The question that Aalto's architecture raises is whether a building can both be a safe haven in a harsh world -- a space offering an organic sense of warmth, intimacy and privacy in a public world of cold "otherness" -- as well as an integral, orderly part of the world, conveying a sense of civic responsibility and rationality. Can a building be a kind of organism, however mechanically made? Aalto is faced with the familiar problem of reconciling opposites -- resolving tension and contradiction -- in new terms.

The need for a space apart from the world -- a certain distance and separateness from others, signifying one's individuality and difference -- is as strong as the need for sociable togetherness and a harmonious relationship with the world. Does Aalto's architecture strike a wise balance between these needs, or do we see in his buildings any signs of tension between them? His professed aim is "to arrive at a more and more humanely built environment," which he thinks can be accomplished by "expand[ing] the concept of the rational" to "include psychological requirements." Does he succeed: Are his architectural environments more psychologically attuned to their inhabitants than other modern architectural environments, and thus more humane?

Not exactly, because I don't think he has an adequate sense of human psychology, and thus of the psychological requriements of architecture. He is blind to the prevalence of irrationality in human beings, or else he is deliberately indifferent to it, as disruptive of his particular version of techno-rationalist architecture. He does not seem to comprehend it, and his architecture does not offer an adequate way of dealing with it.

Aalto's buildings are famous for the organic warmth of their natural materials, but all the enriching warmth, "personality" and intimacy they acquire by their use of wood and brick do not amount to an admission of the biologically given irrationality of human needs and existence. Sometimes his buildings are more open to the world, sometimes more closed in on themselves, and perhaps they successfully balance the deeply human need for self-containment, and the equally deep human need for openness to the environment. But they are peculiarly beside the larger psychological point: the acknowledgement of human irrationality, and the need of human beings to find a way to deal with their own fundamental irrationality.

Aalto's buildings have an implicit healing purpose -- this is signalled by the Paimio Tuberculosis Sanatorium (1929-33), one of the three canonical works of Aalto's career, as Frampton says -- but health is preconceived as rationality. The Experimental House he built for himself and his wife Elissa in Muuratsalo (1952-53) may be beautifully integrated into its forest environment -- the red and whitewashed brick are in eloquent harmony with the surrounding brown and green pine trees -- but what is most striking about it is its foreordained, engineered rationality. Aalto may have wanted to avoid a fixed, axiomatic idea of architecture, as he says, but he ends up with one because he has a fixed, axiomatic conception of reason.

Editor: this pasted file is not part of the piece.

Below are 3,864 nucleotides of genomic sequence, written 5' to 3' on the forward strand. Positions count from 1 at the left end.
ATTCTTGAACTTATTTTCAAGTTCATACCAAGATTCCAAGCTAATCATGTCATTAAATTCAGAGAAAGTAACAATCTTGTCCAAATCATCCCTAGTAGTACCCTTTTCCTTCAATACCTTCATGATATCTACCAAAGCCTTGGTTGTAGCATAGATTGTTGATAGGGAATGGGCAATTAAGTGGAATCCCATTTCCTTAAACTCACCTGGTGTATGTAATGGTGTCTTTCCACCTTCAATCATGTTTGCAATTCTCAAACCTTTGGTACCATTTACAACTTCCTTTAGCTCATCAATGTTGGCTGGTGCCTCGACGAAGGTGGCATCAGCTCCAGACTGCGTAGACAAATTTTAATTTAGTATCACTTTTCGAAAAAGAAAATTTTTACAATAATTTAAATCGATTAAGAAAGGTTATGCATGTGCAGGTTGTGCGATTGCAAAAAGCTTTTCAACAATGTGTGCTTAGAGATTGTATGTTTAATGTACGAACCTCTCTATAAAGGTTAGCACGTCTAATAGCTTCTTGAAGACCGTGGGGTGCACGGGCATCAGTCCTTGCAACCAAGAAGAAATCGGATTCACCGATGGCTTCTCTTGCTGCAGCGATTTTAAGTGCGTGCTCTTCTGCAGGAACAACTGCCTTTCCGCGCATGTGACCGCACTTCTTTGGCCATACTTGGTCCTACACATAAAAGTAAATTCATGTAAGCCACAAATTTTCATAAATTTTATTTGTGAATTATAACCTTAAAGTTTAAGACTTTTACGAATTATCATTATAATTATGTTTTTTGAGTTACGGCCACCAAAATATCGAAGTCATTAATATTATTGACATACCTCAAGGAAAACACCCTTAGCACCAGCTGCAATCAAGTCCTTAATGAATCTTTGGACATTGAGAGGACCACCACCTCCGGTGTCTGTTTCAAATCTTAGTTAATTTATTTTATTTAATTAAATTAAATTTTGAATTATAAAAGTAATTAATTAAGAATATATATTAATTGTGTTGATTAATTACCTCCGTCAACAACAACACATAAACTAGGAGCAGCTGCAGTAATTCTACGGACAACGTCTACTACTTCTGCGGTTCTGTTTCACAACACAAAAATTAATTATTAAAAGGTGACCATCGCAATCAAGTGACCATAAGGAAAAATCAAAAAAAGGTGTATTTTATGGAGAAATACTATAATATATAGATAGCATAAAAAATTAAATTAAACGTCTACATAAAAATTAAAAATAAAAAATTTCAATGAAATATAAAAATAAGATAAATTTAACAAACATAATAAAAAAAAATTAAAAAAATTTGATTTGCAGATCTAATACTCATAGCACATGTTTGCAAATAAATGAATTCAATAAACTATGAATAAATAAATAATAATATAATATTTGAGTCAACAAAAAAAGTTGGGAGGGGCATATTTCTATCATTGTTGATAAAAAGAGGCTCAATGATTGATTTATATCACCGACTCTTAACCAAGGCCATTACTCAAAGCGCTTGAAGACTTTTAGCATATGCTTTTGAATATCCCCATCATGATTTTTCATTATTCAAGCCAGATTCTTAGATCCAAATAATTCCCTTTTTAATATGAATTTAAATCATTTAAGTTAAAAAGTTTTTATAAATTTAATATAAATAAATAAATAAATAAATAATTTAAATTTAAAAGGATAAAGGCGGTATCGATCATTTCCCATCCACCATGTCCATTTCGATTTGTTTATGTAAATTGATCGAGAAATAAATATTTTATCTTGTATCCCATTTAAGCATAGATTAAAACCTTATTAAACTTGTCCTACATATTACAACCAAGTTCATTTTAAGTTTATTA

Like all of Aalto's buildings, his Experimental House has a preconceived serenity, perhaps appropriate for a summer residence. But like so much modern architecture, this personal building, like all his buildings, uses a geometrical model of rationality -- assumes rationality is geometrical, that is, axiomatic -- that guarantees serenity. Aalto does not realize that rationality may mean different things -- take a different (nongeometrical) appearance -- in different situations.

This implies that Aalto's buildings advocate and frame an idea of health -- of a humane environment -- without really understanding what sickness is -- an inhumane evironment. To me, this means that his buildings exist to deny sickness and inhumaneness rather than to overcome them. It means that Aalto does not grasp the inhumanity and irrationality that lurk in human beings, indeed, that are endemic in human life, as history demonstrates.

He assumes that a humane environment is necessarily an organically rational environment, as it were, that is, one which seems naturally rational: the role of nature in his architecture is to buttress rationality. But this is an illusion: rationality is an achievement -- it is always a struggle to be rational -- rather than a foreordained conclusion. To think otherwise is naive utopianism.

Instead of being a dialectical triumph over irrationality, Aalto's architecture, like modern architecture in general -- the modern architecture he is apparently critical of -- begins and ends with a foreordained rationality. It is through and through rational in its structure and meaning, whatever materials it is built of. In contrast, traditional architecture shows the struggle to be rational, more particularly, performs the seemingly miraculous transformation of the irrational into the rational -- the proccess in which irrational impulse becomes unexpected harmony, as in the Gothic arch and the Roman dome.

This kind of reconciliation of opposites, or Aufhebung -- irrationality is subsumed in rationality, impulse in intelligence, the former giving the latter energy and spirit, the latter giving the former shape and direction and thus stability -- rarely exists in modern architecture, and not in Aalto's modern architecture, for all its "impulsive" organic trim. The outcome is never predictable -- foreordained -- but seems to be unexpected. It is a surprise that must be worked at, and the work must be shown.

In a sense, modern architecture is too enlightened for its own good. This is true even of Aalto's organically "modified" architecture. I am saying that it is not really as psychologically adequate to the human beings it claims to heal because it does not understand, let alone embody, the healing process, and because it does not understand the most basic psychological need of human beings, namely, to master irrational impulse to survive and flourish. Rationality is this difficult process of healing mastery, rather than a Procrustean bed one must fit into, however beautiful the bedsheet.

"Alvar Aalto: Between Humanism and Materialism," Feb. 18-May 26, 1998, at the Museum of Modern Art, 11 West 53rd Street, New York, N.Y. 10019.


DONALD KUSPIT is professor of art history and philosophy at SUNY Stony Brook and A.D. White professor at large at Cornell University.